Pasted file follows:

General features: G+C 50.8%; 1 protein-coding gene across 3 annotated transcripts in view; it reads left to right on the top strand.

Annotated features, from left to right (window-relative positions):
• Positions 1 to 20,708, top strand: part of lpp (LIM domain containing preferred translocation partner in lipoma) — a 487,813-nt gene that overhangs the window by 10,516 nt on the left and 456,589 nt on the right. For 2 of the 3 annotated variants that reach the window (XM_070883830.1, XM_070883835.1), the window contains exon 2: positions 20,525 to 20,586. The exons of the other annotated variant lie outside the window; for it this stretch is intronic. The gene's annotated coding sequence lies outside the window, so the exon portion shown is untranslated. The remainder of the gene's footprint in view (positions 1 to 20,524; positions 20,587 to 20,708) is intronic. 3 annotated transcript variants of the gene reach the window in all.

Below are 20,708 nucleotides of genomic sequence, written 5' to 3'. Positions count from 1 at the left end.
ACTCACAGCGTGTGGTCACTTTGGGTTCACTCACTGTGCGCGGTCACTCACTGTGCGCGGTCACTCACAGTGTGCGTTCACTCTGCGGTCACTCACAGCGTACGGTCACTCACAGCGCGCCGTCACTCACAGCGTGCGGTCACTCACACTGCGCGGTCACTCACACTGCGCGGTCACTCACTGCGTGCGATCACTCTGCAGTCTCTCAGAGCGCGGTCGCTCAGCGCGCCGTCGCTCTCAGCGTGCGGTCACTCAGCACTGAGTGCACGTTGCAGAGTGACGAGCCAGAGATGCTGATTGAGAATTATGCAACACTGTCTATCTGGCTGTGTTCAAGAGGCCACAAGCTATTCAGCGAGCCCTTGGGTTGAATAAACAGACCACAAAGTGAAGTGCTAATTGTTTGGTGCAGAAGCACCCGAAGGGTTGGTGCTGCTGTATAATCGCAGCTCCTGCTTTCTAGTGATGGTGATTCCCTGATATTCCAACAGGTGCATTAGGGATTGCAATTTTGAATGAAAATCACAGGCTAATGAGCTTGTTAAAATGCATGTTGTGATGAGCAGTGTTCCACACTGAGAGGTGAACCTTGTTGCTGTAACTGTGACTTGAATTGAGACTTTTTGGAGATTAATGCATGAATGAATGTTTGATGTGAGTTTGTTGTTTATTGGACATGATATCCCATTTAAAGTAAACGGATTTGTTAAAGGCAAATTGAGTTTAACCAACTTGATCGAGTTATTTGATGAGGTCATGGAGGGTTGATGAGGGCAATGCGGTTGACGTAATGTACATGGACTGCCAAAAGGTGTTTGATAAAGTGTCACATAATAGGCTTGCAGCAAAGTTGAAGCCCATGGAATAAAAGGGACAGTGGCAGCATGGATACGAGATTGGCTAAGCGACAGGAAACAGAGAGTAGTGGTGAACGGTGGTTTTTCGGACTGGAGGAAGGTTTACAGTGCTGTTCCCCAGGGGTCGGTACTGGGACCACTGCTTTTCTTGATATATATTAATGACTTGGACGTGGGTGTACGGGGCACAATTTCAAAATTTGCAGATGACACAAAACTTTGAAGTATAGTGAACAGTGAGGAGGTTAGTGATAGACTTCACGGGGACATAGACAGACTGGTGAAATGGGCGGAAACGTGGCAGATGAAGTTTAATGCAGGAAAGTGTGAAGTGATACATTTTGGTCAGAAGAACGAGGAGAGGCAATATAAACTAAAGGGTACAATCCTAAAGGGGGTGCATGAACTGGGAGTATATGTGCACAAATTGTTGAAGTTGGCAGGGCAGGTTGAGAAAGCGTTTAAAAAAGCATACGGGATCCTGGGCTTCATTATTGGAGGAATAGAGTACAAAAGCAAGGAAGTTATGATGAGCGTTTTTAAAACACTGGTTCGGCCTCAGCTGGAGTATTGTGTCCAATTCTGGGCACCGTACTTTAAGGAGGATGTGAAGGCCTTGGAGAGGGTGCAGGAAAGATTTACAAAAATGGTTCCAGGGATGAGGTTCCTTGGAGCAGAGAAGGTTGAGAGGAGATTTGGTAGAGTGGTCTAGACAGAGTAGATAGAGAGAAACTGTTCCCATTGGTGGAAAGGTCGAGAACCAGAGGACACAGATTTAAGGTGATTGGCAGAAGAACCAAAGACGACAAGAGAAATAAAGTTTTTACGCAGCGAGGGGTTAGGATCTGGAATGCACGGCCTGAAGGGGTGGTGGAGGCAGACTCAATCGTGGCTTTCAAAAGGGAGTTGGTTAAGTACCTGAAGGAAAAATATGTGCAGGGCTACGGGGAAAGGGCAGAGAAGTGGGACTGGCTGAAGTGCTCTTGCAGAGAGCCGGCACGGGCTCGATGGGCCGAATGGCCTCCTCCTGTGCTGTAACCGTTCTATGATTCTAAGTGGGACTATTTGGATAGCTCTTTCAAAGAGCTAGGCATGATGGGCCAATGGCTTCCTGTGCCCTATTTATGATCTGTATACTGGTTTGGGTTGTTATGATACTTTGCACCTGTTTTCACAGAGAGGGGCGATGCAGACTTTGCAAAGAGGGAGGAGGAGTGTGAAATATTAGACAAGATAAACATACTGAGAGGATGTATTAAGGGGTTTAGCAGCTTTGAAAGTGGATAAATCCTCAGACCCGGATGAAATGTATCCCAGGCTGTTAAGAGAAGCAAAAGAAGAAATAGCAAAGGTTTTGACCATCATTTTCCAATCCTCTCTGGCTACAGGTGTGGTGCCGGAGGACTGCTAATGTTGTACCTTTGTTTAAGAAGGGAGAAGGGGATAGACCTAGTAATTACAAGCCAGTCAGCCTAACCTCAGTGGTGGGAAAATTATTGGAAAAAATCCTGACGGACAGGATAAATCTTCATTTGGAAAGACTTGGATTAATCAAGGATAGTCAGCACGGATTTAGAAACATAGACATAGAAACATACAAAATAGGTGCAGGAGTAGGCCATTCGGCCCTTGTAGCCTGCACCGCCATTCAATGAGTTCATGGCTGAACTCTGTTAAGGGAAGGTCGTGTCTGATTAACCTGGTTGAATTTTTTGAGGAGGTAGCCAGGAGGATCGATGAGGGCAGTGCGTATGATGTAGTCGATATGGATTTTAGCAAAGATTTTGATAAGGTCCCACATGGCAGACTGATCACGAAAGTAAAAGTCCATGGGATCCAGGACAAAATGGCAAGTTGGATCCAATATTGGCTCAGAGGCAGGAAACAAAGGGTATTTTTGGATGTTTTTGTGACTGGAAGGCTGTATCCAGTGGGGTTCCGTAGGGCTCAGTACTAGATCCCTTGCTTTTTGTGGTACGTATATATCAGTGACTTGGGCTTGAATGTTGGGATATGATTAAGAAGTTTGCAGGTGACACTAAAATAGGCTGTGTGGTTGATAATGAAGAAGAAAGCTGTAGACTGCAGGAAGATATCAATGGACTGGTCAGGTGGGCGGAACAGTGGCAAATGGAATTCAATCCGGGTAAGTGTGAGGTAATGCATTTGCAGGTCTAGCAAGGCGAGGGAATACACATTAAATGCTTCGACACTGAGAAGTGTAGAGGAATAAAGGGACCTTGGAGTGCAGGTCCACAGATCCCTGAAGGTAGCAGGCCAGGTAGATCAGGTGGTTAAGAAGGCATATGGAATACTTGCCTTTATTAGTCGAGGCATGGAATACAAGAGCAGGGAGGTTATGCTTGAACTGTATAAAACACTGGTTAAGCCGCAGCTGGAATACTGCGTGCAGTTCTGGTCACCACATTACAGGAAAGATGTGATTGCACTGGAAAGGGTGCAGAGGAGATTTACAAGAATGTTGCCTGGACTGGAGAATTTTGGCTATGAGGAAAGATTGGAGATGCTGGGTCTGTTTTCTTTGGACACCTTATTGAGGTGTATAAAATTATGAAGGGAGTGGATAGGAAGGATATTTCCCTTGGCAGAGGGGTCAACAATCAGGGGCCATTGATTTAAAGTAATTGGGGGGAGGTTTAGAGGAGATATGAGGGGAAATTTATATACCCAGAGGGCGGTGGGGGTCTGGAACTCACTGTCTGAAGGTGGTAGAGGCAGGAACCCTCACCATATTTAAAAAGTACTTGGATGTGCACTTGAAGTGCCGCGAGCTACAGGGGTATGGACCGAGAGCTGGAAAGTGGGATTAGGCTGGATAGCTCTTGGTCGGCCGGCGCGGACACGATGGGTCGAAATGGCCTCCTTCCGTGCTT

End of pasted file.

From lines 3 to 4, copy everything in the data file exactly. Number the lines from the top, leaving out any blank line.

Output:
• Positions 1 to 20,708, top strand: part of lpp (LIM domain containing preferred translocation partner in lipoma) — a 487,813-nt gene that overhangs the window by 10,516 nt on the left and 456,589 nt on the right. For 2 of the 3 annotated variants that reach the window (XM_070883830.1, XM_070883835.1), the window contains exon 2: positions 20,525 to 20,586. The exons of the other annotated variant lie outside the window; for it this stretch is intronic. The gene's annotated coding sequence lies outside the window, so the exon portion shown is untranslated. The remainder of the gene's footprint in view (positions 1 to 20,524; positions 20,587 to 20,708) is intronic. 3 annotated transcript variants of the gene reach the window in all.

Below are 20,708 nucleotides of genomic sequence, written 5' to 3'. Positions count from 1 at the left end.